Library of Botany and Horticulture
The Library was founded in 1875 in the Singapore Botanic Gardens and is one of the oldest specialized libraries in Southeast Asia. The Library was renamed in 2005 as the Library of Botany and Horticulture.It holds over 120,000 accessioned items, including more than 30,000 books. The Library’s collection is a rare and irreplaceable resource that supports the work of the Gardens staff, students, and researchers across the globe in a diverse range of science and horticulture disciplines. The collection contains books, periodicals, field books, botanical artwork, historical maps of the Gardens and various other print and digital media. The Library is equipped with Wireless@SG wifi service. The Library’s collections are held in two areas: the Public Reference Library (unrestricted access & open to public) and the Staff Library (restricted access).
The Public Reference Library & The Staff Library
Monday to Thursday
9.00 a.m – 5.00 p.m
9.00 a.m – 3.00 p.m
Weekends & Public Holidays
Search the Library Catalogue
The Library of Botany and Horticulture holds a variety of collections for specialist botanical and horticultural resources. 70% of the collection is searchable in the Library Catalogue
The Staff Library
The Staff Library holds the majority of the print media collection. Many important international scientific journals, bibliographies, reference books, botanical reprints, monographs on botany and taxonomic studies are held here. The collection has been acquired by gift, purchase and exchange and is a highly regarded resource in Singapore for materials on plant science, horticulture, nature, natural history, ethnobotany, landscaping, botanical research and conservation. The Staff Library is only accessible to the staff of the National Parks Board and visiting researchers; other interested parties are required to write in to the Deputy Director/Library, Training & External Relations to gain permission to consult the collection.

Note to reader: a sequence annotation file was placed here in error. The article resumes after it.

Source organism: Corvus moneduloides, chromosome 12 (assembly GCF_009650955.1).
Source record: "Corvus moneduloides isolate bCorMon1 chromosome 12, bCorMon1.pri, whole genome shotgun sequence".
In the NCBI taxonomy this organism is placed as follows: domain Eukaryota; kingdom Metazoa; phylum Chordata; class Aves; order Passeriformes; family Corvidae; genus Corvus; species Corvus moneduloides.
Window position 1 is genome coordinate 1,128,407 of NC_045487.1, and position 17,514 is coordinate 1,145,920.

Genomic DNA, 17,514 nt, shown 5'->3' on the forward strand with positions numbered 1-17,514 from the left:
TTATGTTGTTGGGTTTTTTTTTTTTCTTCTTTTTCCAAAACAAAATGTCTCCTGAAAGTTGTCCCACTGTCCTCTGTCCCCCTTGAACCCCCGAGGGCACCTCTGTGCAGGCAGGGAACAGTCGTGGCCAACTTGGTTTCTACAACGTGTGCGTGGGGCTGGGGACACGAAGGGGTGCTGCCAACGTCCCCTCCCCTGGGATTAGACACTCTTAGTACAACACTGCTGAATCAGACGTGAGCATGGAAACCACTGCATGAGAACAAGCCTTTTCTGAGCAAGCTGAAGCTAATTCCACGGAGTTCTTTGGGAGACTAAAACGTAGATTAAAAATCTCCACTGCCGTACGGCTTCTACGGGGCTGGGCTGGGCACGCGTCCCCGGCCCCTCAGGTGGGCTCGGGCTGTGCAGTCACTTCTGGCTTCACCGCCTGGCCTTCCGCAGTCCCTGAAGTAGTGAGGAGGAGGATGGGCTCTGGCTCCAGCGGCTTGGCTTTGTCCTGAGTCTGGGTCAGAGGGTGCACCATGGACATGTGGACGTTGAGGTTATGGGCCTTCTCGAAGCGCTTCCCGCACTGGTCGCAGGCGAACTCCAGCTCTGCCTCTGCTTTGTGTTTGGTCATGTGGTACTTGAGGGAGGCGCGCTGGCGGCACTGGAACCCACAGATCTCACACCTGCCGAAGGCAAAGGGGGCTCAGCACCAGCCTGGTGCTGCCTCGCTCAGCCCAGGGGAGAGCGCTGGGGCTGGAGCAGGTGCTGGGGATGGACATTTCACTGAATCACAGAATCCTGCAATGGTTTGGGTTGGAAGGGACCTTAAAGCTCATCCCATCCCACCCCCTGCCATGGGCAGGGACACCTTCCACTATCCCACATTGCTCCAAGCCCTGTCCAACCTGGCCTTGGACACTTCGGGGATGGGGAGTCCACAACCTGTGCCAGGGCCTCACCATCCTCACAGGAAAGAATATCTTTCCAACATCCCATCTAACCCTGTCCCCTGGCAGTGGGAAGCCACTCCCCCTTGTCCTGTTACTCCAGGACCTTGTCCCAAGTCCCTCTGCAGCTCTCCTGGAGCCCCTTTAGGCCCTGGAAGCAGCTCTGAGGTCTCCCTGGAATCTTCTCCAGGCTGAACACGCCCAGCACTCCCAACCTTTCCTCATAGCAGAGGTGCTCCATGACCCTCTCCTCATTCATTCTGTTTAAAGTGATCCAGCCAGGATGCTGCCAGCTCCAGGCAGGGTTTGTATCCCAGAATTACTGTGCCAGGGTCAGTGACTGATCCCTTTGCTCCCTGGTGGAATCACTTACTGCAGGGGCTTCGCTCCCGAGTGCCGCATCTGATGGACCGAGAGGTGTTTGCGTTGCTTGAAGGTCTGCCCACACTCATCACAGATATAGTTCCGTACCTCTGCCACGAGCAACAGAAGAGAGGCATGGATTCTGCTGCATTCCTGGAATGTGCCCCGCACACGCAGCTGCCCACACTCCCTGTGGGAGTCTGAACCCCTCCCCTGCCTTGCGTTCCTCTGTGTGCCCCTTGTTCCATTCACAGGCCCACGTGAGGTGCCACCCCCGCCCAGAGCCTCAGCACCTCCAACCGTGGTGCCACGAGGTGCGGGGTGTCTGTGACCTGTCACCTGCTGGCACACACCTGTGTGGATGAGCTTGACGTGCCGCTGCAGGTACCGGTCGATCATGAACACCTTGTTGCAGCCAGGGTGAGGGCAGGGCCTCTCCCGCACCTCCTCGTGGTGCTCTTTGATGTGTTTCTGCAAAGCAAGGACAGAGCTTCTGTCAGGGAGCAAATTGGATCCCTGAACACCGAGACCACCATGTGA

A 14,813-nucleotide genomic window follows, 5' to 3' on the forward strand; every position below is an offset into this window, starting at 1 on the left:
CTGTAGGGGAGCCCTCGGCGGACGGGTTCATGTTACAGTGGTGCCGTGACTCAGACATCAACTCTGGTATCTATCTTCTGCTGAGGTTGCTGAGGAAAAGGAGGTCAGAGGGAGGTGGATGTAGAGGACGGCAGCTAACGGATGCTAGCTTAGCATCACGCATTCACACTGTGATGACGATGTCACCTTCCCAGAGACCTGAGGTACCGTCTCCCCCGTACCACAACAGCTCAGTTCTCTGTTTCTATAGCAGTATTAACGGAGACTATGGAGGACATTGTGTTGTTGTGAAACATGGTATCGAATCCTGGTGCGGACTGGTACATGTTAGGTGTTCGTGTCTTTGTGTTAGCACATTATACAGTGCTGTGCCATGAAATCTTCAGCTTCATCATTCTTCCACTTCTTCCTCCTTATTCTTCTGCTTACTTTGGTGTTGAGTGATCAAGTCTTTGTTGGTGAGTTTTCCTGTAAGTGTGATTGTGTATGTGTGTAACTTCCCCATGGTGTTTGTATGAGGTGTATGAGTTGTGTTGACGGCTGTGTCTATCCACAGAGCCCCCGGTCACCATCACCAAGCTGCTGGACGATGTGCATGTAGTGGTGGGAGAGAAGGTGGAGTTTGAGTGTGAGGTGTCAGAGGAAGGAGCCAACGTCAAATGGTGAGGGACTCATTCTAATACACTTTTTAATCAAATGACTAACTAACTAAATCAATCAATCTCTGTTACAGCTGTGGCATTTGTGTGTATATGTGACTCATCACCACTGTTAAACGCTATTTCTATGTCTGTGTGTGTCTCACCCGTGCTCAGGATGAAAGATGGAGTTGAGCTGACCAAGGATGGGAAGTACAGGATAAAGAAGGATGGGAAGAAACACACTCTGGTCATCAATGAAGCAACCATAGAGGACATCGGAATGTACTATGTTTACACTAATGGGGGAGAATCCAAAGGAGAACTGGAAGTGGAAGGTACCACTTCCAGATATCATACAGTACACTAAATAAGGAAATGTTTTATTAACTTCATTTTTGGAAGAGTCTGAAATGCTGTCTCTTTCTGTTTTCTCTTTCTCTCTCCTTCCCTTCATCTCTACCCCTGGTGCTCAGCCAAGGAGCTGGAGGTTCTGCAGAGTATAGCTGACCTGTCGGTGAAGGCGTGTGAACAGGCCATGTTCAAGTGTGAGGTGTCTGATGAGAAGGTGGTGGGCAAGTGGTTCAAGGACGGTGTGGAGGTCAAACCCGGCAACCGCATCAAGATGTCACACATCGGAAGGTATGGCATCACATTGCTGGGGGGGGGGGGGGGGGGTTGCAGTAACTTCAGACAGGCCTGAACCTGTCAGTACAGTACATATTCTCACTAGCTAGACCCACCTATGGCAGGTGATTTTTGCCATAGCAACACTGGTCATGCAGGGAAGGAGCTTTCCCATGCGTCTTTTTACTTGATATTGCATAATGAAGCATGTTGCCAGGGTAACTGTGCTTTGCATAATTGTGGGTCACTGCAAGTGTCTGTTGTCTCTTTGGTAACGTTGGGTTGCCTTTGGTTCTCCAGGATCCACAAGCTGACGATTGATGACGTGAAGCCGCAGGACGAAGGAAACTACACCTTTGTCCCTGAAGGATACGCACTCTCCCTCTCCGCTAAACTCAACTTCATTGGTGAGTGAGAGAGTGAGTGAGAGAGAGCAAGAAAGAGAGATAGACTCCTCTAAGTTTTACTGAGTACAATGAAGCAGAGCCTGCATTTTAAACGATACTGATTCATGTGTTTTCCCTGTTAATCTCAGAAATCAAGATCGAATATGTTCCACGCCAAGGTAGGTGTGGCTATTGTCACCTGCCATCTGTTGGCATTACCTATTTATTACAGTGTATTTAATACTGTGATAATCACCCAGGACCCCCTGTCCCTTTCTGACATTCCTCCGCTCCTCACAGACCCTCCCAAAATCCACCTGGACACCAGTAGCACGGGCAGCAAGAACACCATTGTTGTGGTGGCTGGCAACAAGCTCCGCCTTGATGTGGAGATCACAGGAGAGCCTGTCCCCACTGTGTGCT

Rare Books Collection and Archives
Within the Staff Library is a secured room which holds the Rare Books collection and the Gardens’ Archives. The oldest book held in this room dates back to 1531. Around 2,000 botanical artworks dating back to 1890, important archival materials such as documents, letters, annual reports, photos and slides pertaining to the Gardens under colonial administration and beyond are also kept here.
Access to the Rare Books and Gardens’ Archives collections is restricted and prior approval needs to be obtained from the Deputy Director/ Library, Training & External Relations. The Library does not entertain drop-in request to consult the archives collection.
The Public Reference Library
The Public Reference Library is open to the general public. The collections are only for reference and not for loan but a photocopying facility is available at a cost. Reading areas and public computer terminals for viewing audiovisual materials (e.g. cds, dvds) are available in this section. This library also holds many general books on horticulture, conservation, landscaping, floral design, botanical science, ethnobotany, natural history, botanically themed children’s books and local newspapers. In this library is also displayed a large, colourful wall tapestry that depicts iconic structures, animals and plants of the Singapore Botanic Gardens.
- Carpological Display
Located at the far end of this library, is the well-illuminated glass display cabinet containing a carpological (fruit) collection. Showcased are a few very unique, rare and beautiful dried carpological specimens that are well labelled.
- Herbarium Display and General Display
Also displayed in this library are around a hundred specially prepared sets of herbarium specimens of common plants found in Singapore for reference. This self-help collection allows library visitors to try their hand in identifying their own plant samples.
- General Display
Small exhibits of ethnobotanically important items derived from plants are regularly showcased in this library. The exhibits are normally changed every six months.